There are many dedicated gaming laptops that look the part, which is either a good thing or bad thing, depending on your vantage point. Not all of them do, however. Lenovo's new ThinkPad X1 Extreme (Gen 2) is a good example. From the pictures we have seen, it looks like a sleek business laptop, because it is one, but it also rocks one of Nvidia's latest Turing GPUs for gaming.
Specifically, the newest iteration packs a GeForce GTX 1650 GPU. That's the newest addition to Nvidia's Turing family, and also the cheapest. By extension, that means it's also the least powerful of Nvidia's latest generation GPUs—and it's the only GTX 16-series card that uses the last-gen Volta NVENC encoder instead of the Turing NVENC.
It's not slow, though—on the desktop, the GTX 1650 is faster than the previous generation GeForce GTX 1050 Ti. The same should be true of the mobile variant, though we haven't tested one in mobile form yet. On the desktop, however, we found that the GTX 1650 is capable of hitting 60 frames per second at 1080p (medium to high quality settings) in most games. So there's your point of reference.
One final note about the GPU—it's a Max-Q chip (opens in new tab). Performance is likely to be less than that of a regular GTX 1650. Some of the best gaming laptops use Max-Q GPUs, which lend themselves to thinner and lighter profiles. In this case, the ThinkPad X1 Extreme measures 14.2 x 9.67 x 0.72 inches, and weighs 3.76 pounds.
Moving on, ThinkPad X1 Extreme now comes configurable with up to an Intel 9th generation Core i9-9850H processor, up to 64GB of DDR4-2666 memory, and up to 4TB of PCIe SSD storage.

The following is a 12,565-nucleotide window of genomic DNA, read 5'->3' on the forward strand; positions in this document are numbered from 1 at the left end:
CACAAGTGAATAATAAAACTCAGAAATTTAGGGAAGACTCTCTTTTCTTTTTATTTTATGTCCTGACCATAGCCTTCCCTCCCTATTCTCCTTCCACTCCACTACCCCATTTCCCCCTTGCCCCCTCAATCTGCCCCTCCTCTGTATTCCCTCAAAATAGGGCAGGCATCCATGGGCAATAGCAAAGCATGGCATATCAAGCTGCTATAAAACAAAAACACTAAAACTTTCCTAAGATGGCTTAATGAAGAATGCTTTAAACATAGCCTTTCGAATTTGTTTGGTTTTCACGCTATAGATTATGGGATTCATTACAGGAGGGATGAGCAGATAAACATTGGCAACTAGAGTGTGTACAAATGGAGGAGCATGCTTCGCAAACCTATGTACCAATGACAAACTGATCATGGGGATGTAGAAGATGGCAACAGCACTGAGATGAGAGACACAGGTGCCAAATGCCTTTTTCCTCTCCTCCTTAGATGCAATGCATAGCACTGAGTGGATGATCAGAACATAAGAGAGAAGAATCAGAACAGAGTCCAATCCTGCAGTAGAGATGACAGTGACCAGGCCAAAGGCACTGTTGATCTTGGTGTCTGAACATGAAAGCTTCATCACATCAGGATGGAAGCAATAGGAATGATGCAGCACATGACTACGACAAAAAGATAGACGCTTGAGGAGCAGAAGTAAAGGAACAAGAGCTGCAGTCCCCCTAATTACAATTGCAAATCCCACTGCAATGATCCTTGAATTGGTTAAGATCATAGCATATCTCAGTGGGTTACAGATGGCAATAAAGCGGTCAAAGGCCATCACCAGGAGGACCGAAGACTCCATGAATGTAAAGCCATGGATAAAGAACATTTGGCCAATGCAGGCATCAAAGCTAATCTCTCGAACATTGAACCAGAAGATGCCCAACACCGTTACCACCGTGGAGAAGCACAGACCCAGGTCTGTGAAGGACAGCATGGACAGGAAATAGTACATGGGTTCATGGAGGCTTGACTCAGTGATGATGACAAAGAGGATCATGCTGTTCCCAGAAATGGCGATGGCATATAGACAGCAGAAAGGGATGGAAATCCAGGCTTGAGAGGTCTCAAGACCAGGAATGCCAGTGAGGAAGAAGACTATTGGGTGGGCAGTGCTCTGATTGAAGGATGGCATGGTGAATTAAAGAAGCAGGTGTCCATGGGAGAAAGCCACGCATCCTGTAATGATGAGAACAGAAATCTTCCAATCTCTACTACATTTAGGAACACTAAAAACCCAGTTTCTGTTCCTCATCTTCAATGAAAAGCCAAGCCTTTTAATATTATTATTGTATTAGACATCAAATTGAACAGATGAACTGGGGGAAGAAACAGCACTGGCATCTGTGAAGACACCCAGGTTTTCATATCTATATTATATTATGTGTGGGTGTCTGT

Connectivity options include a pair of USB 3.1 Gen 1 ports, two USB 3.1 Gen 2 Type-C / Thunderbolt 3 ports, an SD memory car reader, HDMI output, a 3.5mm headphone/microphone combo jack, and Kensington lock slot. A separately sold Ethernet extension adapter is required if you want a wired LAN connection. On the wireless side, it supports the newest Wi-Fi 6 (802.11ax) standard.
Lenovo offers a variety of display options. They include:
- 15.6-inch 4K OLED HDR w/ touch support
- 15.6-inch 4K IPS AG HDR 400 (500 nits)
- 15.6-inch 1080p IPS AG HDR 400 (500 nits)
- 15.6-inch 1080p IPS AG (300 nits)
If you end up shopping for one of these, pay close attention to the display specs so you don't end up with something you were not expecting. The least expensive variants will undoubtedly come standard with the lowest end display that lacks HDR support.
The ThinkPad X1 Extreme Gen 2 will be available in July starting at $1,499.99. In the meantime, you can head to the laptop's product page (opens in new tab) and share your email, if you want to be notified when it releases.